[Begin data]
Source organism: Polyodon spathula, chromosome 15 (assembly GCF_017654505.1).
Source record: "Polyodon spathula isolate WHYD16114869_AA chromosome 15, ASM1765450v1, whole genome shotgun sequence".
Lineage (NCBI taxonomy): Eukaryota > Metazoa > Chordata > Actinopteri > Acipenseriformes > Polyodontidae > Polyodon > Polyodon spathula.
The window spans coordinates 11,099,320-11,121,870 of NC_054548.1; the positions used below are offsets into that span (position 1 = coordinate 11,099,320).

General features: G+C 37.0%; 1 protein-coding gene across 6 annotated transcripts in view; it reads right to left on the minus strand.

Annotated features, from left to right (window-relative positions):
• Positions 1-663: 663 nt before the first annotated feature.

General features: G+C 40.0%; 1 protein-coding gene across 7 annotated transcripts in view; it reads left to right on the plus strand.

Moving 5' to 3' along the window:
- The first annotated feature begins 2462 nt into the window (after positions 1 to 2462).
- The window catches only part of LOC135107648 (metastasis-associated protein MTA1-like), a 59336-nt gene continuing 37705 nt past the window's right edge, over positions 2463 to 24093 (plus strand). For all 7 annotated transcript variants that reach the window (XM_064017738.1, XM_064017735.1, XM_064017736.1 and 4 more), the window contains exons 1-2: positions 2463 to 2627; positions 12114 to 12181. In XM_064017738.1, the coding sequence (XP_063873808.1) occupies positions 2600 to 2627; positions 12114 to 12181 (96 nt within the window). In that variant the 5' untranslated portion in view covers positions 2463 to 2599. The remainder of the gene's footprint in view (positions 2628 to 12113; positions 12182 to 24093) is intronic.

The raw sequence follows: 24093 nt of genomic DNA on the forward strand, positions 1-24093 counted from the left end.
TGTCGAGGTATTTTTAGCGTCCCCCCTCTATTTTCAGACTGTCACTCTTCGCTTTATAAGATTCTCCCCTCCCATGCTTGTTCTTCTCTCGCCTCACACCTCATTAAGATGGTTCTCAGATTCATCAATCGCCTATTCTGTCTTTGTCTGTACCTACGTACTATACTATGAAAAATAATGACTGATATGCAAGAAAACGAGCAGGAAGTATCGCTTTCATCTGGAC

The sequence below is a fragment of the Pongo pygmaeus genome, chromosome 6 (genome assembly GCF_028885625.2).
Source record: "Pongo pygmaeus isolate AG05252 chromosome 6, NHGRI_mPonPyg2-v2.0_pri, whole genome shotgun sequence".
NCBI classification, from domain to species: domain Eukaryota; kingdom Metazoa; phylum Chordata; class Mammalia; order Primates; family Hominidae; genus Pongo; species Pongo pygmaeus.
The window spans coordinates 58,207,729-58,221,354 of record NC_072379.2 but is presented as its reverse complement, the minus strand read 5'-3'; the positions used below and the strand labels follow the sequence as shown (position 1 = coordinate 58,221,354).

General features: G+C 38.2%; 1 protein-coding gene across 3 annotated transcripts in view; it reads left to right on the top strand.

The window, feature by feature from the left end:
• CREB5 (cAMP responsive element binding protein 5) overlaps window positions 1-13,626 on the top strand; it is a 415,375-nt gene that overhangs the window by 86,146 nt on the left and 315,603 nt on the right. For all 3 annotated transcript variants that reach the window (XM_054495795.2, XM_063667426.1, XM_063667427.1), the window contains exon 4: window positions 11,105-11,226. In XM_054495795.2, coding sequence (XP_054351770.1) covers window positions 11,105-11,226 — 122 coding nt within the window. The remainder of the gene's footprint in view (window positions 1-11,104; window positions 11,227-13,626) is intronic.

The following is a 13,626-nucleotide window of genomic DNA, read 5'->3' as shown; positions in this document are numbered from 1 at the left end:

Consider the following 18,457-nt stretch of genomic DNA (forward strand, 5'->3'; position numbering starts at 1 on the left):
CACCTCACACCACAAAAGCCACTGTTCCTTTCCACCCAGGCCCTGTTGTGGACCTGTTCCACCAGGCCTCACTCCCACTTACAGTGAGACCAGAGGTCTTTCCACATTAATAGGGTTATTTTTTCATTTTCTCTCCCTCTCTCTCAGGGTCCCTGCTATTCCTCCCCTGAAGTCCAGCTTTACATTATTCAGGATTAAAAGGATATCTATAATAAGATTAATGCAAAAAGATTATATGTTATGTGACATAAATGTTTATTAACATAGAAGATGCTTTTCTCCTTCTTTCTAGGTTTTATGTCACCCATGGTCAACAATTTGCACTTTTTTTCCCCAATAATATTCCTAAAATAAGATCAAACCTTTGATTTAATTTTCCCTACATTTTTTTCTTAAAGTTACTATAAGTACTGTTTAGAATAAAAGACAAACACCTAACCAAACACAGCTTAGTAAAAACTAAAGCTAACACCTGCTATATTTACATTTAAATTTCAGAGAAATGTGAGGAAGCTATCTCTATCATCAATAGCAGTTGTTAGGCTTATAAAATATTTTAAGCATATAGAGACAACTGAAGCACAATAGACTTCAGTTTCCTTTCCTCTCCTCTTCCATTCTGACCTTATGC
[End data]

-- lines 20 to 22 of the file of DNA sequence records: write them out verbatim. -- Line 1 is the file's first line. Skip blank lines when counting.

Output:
• CREB5 (cAMP responsive element binding protein 5) overlaps window positions 1-13,626 on the top strand; it is a 415,375-nt gene that overhangs the window by 86,146 nt on the left and 315,603 nt on the right. For all 3 annotated transcript variants that reach the window (XM_054495795.2, XM_063667426.1, XM_063667427.1), the window contains exon 4: window positions 11,105-11,226. In XM_054495795.2, coding sequence (XP_054351770.1) covers window positions 11,105-11,226 — 122 coding nt within the window. The remainder of the gene's footprint in view (window positions 1-11,104; window positions 11,227-13,626) is intronic.

The following is a 13,626-nucleotide window of genomic DNA, read 5'->3' as shown; positions in this document are numbered from 1 at the left end:

Consider the following 18,457-nt stretch of genomic DNA (forward strand, 5'->3'; position numbering starts at 1 on the left):